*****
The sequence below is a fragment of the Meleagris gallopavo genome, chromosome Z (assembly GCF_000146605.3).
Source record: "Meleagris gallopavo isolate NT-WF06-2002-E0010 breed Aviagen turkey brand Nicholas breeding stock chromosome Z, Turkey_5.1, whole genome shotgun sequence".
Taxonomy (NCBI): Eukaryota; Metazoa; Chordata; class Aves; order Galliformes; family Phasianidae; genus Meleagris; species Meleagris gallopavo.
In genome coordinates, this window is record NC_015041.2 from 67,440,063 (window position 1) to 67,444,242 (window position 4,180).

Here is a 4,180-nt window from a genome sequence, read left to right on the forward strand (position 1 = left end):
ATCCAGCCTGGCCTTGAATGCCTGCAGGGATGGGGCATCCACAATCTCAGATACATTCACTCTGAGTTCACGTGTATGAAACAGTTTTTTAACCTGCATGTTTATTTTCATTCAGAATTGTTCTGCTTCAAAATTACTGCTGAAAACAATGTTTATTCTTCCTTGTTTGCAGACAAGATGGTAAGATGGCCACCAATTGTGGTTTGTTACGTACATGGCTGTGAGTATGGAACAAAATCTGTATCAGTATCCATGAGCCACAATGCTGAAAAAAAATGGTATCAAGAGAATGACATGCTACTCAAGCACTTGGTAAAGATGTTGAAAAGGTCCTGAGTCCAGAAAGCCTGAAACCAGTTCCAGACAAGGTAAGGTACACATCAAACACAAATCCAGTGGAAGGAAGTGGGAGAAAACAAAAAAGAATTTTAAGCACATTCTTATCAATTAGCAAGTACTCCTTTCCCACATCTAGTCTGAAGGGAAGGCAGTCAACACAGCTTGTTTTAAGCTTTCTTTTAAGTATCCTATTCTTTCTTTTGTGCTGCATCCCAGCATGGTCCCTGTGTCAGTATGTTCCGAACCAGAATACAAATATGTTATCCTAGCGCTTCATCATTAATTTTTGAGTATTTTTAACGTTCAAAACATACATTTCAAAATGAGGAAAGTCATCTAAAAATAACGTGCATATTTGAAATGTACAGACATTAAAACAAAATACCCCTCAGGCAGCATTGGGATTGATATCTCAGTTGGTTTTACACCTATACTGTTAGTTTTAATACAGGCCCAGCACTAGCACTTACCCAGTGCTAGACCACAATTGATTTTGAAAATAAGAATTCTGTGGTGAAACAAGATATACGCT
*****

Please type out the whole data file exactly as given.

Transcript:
The sequence below is a fragment of the Meleagris gallopavo genome, chromosome Z (assembly GCF_000146605.3).
Source record: "Meleagris gallopavo isolate NT-WF06-2002-E0010 breed Aviagen turkey brand Nicholas breeding stock chromosome Z, Turkey_5.1, whole genome shotgun sequence".
Taxonomy (NCBI): Eukaryota; Metazoa; Chordata; class Aves; order Galliformes; family Phasianidae; genus Meleagris; species Meleagris gallopavo.
In genome coordinates, this window is record NC_015041.2 from 67,440,063 (window position 1) to 67,444,242 (window position 4,180).

Here is a 4,180-nt window from a genome sequence, read left to right on the forward strand (position 1 = left end):
ATCCAGCCTGGCCTTGAATGCCTGCAGGGATGGGGCATCCACAATCTCAGATACATTCACTCTGAGTTCACGTGTATGAAACAGTTTTTTAACCTGCATGTTTATTTTCATTCAGAATTGTTCTGCTTCAAAATTACTGCTGAAAACAATGTTTATTCTTCCTTGTTTGCAGACAAGATGGTAAGATGGCCACCAATTGTGGTTTGTTACGTACATGGCTGTGAGTATGGAACAAAATCTGTATCAGTATCCATGAGCCACAATGCTGAAAAAAAATGGTATCAAGAGAATGACATGCTACTCAAGCACTTGGTAAAGATGTTGAAAAGGTCCTGAGTCCAGAAAGCCTGAAACCAGTTCCAGACAAGGTAAGGTACACATCAAACACAAATCCAGTGGAAGGAAGTGGGAGAAAACAAAAAAGAATTTTAAGCACATTCTTATCAATTAGCAAGTACTCCTTTCCCACATCTAGTCTGAAGGGAAGGCAGTCAACACAGCTTGTTTTAAGCTTTCTTTTAAGTATCCTATTCTTTCTTTTGTGCTGCATCCCAGCATGGTCCCTGTGTCAGTATGTTCCGAACCAGAATACAAATATGTTATCCTAGCGCTTCATCATTAATTTTTGAGTATTTTTAACGTTCAAAACATACATTTCAAAATGAGGAAAGTCATCTAAAAATAACGTGCATATTTGAAATGTACAGACATTAAAACAAAATACCCCTCAGGCAGCATTGGGATTGATATCTCAGTTGGTTTTACACCTATACTGTTAGTTTTAATACAGGCCCAGCACTAGCACTTACCCAGTGCTAGACCACAATTGATTTTGAAAATAAGAATTCTGTGGTGAAACAAGATATACGCT